Mass. GOP Leader Balks At Abortion Amendment In Budget

The Massachusetts State House. A six-member conference committee has to negotiate House and Senate versions of a state voting reform bill. (Jesse Costa/WBUR)
The Massachusetts State House. A six-member conference committee has to negotiate House and Senate versions of a state voting reform bill. (Jesse Costa/WBUR)

With the Massachusetts House of Representatives poised to debate an amendment this week addressing access to abortions, Republican leadership is taking issue with folding the matter into the state budget debate.

After saying last week that major policy initiatives had no place in the House's fiscal 2021 budget plan, House Speaker Robert DeLeo committed Monday to bring to the floor a budget amendment that resembles the ROE Act, a priority bill for many advocates and lawmakers.

The legislation (H 3320 / S 1209) has been pending before the Judiciary Committee since the start of session in 2019 and more than half of the House membership signed on as co-sponsors. But Democrats opted not to bring the bills to the floor before the elections, and now are poised to take the issue on as a budget amendment.

Minority Leader Brad Jones characterized it as a hypocritical move by the chamber's Democratic leadership.

Jones told State House News Service on Tuesday that he found the move to take up the substance of the bill as an amendment "disappointing" and took issue with what he said are conflicting messages from DeLeo.

"On the one hand, he's saying this is a major policy. On the other hand, he's saying we shouldn't do it," the North Reading representative said. "So it gets to — like I said, do as I say, not as I do. Better to be king because I can do what I want and the rest of you need to follow."

The amendment, filed by Judiciary Co-Chair Claire Cronin (D-Easton), would allow abortions after 24 weeks if a doctor diagnoses a patient with a fatal fetal abnormality, and lays out a process by which women under the age of 16 can petition a judge for the procedure without parental consent.

Expanding and codifying abortion in Massachusetts gained renewed momentum among advocates and elected officials after the confirmation of Supreme Court Justice Amy Coney Barrett, which solidified a conservative majority on the nation's highest court.

Speaker Pro Tempore Patricia Haddad, a Democrat and lead sponsor of the original House bill and a member of DeLeo's leadership team, said the vehicle by which a policy proposal is taken up "doesn't matter," just the subject.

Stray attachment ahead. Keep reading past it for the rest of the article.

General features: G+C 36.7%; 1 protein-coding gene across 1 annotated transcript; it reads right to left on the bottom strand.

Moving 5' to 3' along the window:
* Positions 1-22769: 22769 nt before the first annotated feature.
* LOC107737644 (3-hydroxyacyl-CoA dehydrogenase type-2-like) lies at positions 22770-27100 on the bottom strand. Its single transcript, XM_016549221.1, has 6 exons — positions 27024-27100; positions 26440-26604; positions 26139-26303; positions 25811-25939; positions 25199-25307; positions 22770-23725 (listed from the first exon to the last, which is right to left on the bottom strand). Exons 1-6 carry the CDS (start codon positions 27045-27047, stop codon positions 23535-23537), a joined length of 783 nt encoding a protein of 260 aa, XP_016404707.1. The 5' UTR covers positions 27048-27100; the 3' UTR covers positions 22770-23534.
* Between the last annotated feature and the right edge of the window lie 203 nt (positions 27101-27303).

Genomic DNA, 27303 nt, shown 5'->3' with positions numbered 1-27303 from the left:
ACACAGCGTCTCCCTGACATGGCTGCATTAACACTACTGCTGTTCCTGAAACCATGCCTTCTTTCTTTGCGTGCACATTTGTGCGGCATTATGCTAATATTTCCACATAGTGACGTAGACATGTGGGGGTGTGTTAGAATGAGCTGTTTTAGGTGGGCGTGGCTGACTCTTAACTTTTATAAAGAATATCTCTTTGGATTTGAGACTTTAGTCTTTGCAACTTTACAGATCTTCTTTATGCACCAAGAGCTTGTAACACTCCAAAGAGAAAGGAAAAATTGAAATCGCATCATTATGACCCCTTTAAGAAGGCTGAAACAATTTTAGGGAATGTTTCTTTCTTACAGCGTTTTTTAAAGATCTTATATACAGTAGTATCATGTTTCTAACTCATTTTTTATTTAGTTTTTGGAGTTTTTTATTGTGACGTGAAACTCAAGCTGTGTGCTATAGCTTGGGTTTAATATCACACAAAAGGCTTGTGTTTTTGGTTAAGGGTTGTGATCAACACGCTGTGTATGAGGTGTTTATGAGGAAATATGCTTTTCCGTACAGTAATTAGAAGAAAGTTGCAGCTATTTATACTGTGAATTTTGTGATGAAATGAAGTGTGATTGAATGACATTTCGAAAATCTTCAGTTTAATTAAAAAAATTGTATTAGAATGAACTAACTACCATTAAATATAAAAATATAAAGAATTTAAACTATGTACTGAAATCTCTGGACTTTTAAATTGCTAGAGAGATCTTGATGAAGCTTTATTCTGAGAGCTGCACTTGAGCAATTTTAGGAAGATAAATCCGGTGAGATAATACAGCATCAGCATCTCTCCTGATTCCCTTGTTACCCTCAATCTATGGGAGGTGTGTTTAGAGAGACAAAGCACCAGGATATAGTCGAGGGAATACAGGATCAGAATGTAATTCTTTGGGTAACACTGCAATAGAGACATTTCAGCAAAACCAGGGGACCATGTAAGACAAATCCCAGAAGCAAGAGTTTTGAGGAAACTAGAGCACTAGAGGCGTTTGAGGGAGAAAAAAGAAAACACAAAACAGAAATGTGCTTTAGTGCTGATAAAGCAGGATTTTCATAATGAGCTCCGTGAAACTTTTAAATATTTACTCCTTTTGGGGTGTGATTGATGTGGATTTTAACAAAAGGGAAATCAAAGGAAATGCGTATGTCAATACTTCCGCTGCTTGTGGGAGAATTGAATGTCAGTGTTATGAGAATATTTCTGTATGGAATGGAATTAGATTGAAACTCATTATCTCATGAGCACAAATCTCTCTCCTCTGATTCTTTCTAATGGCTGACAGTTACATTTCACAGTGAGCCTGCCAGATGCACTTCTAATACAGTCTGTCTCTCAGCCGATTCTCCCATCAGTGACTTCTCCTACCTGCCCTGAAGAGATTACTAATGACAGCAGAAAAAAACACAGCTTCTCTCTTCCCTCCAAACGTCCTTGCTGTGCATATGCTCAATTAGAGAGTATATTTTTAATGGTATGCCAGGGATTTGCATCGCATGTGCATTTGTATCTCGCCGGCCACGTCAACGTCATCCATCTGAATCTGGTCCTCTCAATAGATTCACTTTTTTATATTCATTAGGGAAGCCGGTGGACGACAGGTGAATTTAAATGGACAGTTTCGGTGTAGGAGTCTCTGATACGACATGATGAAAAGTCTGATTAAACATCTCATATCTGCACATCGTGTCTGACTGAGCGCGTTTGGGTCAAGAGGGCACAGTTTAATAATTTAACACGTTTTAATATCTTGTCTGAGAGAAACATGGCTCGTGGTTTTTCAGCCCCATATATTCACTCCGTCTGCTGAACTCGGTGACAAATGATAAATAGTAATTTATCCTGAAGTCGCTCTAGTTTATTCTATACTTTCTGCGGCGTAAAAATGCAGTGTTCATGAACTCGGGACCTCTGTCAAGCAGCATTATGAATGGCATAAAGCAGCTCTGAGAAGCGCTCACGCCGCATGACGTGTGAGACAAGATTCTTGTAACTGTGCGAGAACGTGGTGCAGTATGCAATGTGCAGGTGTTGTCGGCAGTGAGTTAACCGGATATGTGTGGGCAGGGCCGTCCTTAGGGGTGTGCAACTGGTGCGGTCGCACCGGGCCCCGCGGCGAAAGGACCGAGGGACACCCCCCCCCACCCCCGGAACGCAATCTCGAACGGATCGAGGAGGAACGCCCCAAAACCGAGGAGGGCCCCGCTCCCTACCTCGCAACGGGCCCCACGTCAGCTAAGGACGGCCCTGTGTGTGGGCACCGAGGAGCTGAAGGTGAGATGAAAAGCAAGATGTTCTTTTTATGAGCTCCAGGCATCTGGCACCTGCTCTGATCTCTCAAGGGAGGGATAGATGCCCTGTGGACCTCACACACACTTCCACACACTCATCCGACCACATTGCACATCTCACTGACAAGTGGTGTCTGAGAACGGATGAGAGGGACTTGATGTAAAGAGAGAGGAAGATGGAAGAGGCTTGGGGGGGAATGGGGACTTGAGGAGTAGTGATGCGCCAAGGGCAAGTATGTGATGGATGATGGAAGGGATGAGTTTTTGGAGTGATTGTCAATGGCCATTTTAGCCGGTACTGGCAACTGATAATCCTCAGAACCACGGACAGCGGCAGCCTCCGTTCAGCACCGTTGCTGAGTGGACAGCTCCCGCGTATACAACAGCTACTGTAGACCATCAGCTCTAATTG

"It's the subject matter that I really feel has to be taken up, especially when we know that things are going to change dramatically in the Supreme Court," the Somerset representative said Tuesday. "Again, if people think that vehicle is okay, then they'll use it. If like the Minority Leader, they don't think it's the right vehicle, then they won't."

In his statement Monday, as legislative activity ramped up in lame duck sessions, DeLeo said it was "urgent" to take up measures on reproductive rights and cement concepts found in the court decision Roe v. Wade.

"I'm grateful to Chair Cronin for filing a thoughtful amendment that would accomplish those goals, in an expeditious manner, and look forward to bringing it before the House this week," DeLeo said in the statement.

When asked if he would support the amendment when it eventually comes to the floor, Jones said he would wait to see how debate unfolds in the House.

"I'm happier with some of the changes, but I'm not happy with all the changes," he said. "I don't think my caucus is and I think from a process standpoint, I think given the marker the speaker put down, we shouldn't be doing this in the budget."

More than 300 pastors on Tuesday sent a letter to Gov. Charlie Baker asking him to veto the measure if it reaches his desk, calling it "one of the most radical pieces of abortion legislation in the country."

State Republican Party Chairman Jim Lyons also criticized the effort. "The Democrats' priorities are nothing short of ghoulish," Lyons said in a statement Monday. "For them to decide that the height of an emergency health pandemic is a good time to do something like this is absolutely disturbing."

After last week's elections, NARAL Pro-Choice Massachusetts said every incumbent lawmaker who has supported the ROE Act won their race, "and in many instances, fended off anti-abortion opponents."

"Over and over, Bay State voters have made their support for the ROE Act clear by electing leaders who are committed to removing politically-motivated barriers to abortion care," said Rebecca Hart Holder, executive director of NARAL Pro-Choice Massachusetts.

House budget deliberations are scheduled to resume on Thursday at 11 a.m.

Michael P. Norton contributed reporting.



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